Wednesday, November 28, 2007


Dilation has been a central part of every eye examination that I've had since the time that I was a child, and I hate everything about it. I don't like having drops put in my eyes, I absolutely hate the actual examination where the doctor shines a light through a lens into my now-dilated eyes, and going out into the daylight with still-dilated eyes isn't a whole lot of fun, either. Well, technology has finally come to the rescue.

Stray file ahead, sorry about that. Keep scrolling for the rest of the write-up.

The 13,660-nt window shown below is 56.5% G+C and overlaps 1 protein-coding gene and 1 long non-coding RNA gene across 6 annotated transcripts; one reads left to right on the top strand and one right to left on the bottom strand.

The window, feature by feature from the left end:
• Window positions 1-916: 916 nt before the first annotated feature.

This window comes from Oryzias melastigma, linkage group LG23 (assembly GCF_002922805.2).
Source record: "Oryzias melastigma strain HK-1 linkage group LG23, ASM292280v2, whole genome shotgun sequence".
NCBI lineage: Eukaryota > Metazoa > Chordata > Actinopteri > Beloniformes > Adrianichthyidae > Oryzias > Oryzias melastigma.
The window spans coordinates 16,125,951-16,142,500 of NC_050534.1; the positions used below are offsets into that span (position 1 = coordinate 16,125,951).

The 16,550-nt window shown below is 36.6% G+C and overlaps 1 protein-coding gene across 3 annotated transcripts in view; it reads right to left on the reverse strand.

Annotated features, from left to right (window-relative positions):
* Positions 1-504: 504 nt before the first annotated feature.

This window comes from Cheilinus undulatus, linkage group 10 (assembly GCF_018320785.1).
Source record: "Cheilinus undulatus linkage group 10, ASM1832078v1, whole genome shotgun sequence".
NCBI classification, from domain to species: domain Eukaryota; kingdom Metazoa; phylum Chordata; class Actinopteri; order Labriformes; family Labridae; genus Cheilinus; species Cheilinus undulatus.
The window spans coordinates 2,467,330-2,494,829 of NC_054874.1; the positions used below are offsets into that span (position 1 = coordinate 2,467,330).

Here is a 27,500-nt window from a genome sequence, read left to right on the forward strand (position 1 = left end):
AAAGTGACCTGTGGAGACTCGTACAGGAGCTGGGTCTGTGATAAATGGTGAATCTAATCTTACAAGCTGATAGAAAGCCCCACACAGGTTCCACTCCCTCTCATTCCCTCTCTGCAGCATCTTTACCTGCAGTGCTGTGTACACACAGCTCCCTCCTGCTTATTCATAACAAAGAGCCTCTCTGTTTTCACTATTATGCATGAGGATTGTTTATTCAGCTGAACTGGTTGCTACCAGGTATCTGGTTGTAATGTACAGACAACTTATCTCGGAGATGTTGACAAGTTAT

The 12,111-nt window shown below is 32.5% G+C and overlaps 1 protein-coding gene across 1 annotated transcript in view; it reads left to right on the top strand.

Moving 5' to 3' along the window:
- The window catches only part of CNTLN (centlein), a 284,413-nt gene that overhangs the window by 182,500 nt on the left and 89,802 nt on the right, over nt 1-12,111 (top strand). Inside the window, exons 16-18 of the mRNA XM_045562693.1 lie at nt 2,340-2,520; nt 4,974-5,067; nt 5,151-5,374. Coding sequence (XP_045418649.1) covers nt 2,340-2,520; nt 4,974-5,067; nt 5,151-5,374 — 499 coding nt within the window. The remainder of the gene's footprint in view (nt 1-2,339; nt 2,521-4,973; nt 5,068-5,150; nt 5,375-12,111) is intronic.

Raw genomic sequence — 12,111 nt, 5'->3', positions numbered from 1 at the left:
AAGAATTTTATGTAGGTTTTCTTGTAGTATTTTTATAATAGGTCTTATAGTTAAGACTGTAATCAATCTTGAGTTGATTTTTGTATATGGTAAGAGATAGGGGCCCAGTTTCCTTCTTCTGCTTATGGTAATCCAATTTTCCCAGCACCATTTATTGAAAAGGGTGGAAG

The reason that dilation has been standard practice in eye examinations is that the optometrist or ophthalmologist needs to examine retina at the back of the eyeball for tears, holes, and other abnormalities. Dilation forces the iris open so that he can get a decent view. A company named Optos Eye Care has developed an alternative, called optomap (R). With optomap, you look into an opening of a machine that looks like an old-fashioned microfilm reader. There's a green dot that you have to focus on; and when you do, the machine takes a digital image of your retina. No hassle, no pain, no dilation, and the optometrist or opthamologist has a permanent record of what the retina looks like. It typically costs extra to get an eye exam with optomap, but I think that it represents a great leap forward.

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